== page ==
War against rhino poaching intensifies as CSIR joins the fray

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From now on the feet on the ground and eyes in the sky that have led the national anti-rhino poaching initiative have a high technology partner in the form of the CSIR.

The country’s leading research and development organisation will take on the role of technology capability provider to SANParks at strategic, tactical and operational levels in terms of a partnership agreement.

This development is in line with the thinking of the man in charge of the national environmental agency’s special projects, of which stopping the wholesale slaughter of rhino is top of the list.

Retired SA Army major general Johan Jooste said in support of the agreement: “We are facing a battle at present and need to respond deftly and with the best possible means we have. We are therefore taking a long term strategic view on increasing the effectiveness of environmental asset protection interventions at national parks across the country.
“We need to bring together the many departments and agencies with mandates in this field at the highest level and get cohesion and consistency in how best we work together.”

With 688 rhino already killed for their horn this year – 20 more than last year’s all time high there is a need for more co-ordinated action across the conservation and law enforcement front.

This is what Jooste sees the CSIR partnership doing at first involving the expertise of defence science and engineering teams working with specialised local military, security and intelligence organisations. CSIR environmental, building and even transport specialists will be involved in later stages of the partnership.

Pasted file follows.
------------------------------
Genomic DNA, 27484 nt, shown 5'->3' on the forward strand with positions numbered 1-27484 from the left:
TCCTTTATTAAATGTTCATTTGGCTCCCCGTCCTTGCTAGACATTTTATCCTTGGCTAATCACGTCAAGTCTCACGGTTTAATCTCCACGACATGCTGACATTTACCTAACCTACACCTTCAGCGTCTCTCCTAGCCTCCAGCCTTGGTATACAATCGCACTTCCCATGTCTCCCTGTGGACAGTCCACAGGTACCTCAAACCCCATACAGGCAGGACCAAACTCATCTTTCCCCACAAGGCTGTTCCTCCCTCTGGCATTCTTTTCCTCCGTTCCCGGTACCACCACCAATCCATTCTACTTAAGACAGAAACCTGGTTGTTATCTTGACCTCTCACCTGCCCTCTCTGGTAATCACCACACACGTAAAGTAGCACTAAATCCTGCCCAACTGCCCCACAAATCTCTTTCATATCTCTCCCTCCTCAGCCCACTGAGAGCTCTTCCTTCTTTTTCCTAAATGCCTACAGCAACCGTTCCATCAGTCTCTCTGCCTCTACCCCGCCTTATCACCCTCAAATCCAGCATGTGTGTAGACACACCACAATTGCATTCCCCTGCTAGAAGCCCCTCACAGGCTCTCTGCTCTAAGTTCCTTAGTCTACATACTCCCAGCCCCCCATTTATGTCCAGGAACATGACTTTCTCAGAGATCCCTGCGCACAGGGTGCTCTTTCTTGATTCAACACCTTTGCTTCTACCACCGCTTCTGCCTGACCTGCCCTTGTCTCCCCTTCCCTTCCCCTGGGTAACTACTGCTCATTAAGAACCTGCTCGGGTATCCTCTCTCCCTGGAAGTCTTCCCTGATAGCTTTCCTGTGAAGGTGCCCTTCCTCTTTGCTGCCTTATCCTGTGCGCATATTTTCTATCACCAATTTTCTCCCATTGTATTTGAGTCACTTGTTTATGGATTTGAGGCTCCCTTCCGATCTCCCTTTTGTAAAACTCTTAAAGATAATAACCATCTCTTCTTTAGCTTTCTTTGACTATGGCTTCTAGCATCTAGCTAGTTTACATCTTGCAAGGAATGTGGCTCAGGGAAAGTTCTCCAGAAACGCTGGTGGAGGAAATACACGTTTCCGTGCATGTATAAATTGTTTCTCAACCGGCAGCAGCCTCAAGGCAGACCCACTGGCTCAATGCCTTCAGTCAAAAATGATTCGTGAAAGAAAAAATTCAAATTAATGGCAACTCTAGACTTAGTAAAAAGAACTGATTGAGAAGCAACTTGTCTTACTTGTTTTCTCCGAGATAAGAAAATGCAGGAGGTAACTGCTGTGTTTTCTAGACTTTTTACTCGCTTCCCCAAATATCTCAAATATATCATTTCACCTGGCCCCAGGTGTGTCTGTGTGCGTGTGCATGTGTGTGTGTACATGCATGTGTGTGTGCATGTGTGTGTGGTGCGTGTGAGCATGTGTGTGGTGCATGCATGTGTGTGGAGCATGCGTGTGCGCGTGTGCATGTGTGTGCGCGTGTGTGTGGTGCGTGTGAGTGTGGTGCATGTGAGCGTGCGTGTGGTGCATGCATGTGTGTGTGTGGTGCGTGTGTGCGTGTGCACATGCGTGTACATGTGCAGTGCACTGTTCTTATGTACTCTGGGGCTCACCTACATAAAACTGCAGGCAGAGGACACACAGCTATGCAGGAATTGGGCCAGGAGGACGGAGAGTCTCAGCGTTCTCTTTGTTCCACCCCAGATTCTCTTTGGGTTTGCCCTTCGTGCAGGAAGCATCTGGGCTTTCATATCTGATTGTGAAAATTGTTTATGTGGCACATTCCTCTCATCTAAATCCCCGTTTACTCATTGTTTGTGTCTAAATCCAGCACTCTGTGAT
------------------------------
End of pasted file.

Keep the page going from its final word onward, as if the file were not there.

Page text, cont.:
CSIR programme manager Charl Petzer said the research and development organisation’s main role will be to act as strategic research and technology advisor to SANParks.
“We will be assisting SANParks from strategic and planning levels through to tactical issues such as technology evaluation and testing to identify the best technologies to use for sensing, detecting, mobility and so forth.
“Operationally we need to understand how to manage the life cycle of the resources they have and optimise capabilities to be fit for the challenges they face.
“For example, we could establish operations rooms for real-time surveillance, national command centres where all law enforcement agencies and departments can work together on environmental asset protection – not just rhino horn but also better border control to counter various types of smuggling.
“As examples, we are currently evaluating different stealth technologies to detect human movement across border zones, as well as means of detecting the location of a shooter within seconds. Better sensor technologies are also looked at to add to surveillance capabilities at poaching hot spots,” he said.

The immediate focus of the five year agreement is the Kruger National Park where 418 rhinos have been killed to date this year.
“We have many years of experience in safety and security – mainly for the military, some of it covert and all with a strong research and engineering core. Part of our work will be to set up proof of concept designs to be put through rigorous testing. We do not put out protective technologies without testing if and how they can be breached,” Petzer said.

On the challenges facing the anti-poaching brigade at tactical level Jooste said the publicity given to rhino poaching has led to “a host of solutions and tools offered to us by various vendors. We need a strategically independent technology agency to help us identify what the best tools and tactics are for us to use”.
“Also, as the media reports on counter-poaching approaches, perpetrators change tactics. They switch to other commodities – say from rhino horn to drugs – for a cooling down period or to other modes of operation. For this reason, we will not release details regarding the projects we do with the CSIR. We need virtual ‘in-house’ technologists ready to help us respond with speed and agility to whatever new schemes we need to counter.”

SA National Defence Force (SANDF) elements involved in anti-poaching operations include an army detachment and SA Air Force aerial platforms using for surveillance and tracking. The defence industry, via Denel and the Paramount Group, has assisted with the deployment of a Seeker UAV and a Seabird Seeker reconnaissance aircraft to track suspected poachers.